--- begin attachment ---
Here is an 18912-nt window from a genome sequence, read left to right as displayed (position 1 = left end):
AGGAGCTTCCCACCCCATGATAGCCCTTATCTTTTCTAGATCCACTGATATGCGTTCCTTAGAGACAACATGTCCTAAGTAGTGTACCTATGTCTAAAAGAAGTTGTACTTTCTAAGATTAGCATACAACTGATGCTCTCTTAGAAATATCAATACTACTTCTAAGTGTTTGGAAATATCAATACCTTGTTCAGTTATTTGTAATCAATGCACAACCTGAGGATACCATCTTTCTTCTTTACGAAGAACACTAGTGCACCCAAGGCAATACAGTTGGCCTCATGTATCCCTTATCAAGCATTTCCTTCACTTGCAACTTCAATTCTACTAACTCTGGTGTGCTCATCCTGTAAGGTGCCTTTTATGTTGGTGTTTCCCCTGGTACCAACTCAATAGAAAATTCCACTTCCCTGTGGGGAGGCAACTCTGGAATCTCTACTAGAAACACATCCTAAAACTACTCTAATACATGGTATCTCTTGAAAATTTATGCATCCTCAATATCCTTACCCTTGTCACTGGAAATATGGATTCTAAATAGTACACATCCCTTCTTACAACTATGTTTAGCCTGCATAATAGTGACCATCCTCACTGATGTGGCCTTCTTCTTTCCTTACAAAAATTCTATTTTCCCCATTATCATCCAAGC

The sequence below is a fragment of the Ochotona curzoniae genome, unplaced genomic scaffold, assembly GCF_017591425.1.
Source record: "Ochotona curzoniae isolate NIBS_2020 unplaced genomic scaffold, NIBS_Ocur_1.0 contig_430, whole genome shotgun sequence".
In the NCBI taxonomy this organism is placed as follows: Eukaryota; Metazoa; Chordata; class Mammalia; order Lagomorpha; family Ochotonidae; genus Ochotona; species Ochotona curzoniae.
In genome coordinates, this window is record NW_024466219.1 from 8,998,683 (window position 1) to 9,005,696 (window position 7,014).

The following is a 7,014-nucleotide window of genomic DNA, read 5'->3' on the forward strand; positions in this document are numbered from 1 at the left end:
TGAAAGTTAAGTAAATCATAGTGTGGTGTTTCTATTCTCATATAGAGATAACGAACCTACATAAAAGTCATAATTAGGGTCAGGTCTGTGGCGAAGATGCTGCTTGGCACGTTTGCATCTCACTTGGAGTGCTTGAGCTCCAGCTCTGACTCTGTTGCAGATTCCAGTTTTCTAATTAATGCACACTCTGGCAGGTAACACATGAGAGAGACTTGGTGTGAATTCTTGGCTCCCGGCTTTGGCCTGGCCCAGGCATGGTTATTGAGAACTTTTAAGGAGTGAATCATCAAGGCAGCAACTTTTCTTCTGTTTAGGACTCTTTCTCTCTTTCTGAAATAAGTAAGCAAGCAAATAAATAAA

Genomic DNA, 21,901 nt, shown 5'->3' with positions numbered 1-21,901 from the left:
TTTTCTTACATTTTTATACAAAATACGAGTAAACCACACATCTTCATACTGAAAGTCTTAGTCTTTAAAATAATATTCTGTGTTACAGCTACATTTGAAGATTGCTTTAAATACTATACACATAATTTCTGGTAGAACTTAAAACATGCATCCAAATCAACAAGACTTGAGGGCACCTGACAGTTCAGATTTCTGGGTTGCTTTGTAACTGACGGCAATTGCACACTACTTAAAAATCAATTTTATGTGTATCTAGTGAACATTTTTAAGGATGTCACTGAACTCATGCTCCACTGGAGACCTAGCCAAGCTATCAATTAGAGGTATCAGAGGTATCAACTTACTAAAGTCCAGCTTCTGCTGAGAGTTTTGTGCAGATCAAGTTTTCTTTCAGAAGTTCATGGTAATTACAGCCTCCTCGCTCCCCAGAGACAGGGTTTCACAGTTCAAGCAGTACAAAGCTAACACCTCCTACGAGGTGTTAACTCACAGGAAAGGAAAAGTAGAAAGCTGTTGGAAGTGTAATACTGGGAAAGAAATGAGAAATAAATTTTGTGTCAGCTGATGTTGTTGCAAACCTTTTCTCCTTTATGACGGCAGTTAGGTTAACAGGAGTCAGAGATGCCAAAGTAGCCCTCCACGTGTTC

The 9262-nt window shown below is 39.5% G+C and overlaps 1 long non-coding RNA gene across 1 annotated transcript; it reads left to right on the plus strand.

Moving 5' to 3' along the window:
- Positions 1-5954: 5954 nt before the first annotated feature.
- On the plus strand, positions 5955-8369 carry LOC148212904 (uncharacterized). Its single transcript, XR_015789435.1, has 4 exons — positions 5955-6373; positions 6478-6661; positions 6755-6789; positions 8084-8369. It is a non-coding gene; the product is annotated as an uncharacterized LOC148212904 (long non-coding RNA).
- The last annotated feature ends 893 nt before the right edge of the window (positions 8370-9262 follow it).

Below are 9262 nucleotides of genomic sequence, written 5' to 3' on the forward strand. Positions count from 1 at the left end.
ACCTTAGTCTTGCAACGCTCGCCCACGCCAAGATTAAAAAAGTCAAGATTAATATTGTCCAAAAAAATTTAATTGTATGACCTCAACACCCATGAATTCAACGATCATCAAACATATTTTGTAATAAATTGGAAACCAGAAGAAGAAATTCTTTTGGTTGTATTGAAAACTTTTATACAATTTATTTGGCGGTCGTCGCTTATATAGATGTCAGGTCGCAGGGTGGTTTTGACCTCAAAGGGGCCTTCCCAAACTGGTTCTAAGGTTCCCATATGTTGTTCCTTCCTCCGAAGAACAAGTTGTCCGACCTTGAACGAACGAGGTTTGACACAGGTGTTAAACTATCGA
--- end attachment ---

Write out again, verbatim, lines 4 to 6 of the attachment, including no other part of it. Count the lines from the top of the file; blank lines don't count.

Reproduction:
Source record: "Ochotona curzoniae isolate NIBS_2020 unplaced genomic scaffold, NIBS_Ocur_1.0 contig_430, whole genome shotgun sequence".
In the NCBI taxonomy this organism is placed as follows: Eukaryota; Metazoa; Chordata; class Mammalia; order Lagomorpha; family Ochotonidae; genus Ochotona; species Ochotona curzoniae.
In genome coordinates, this window is record NW_024466219.1 from 8,998,683 (window position 1) to 9,005,696 (window position 7,014).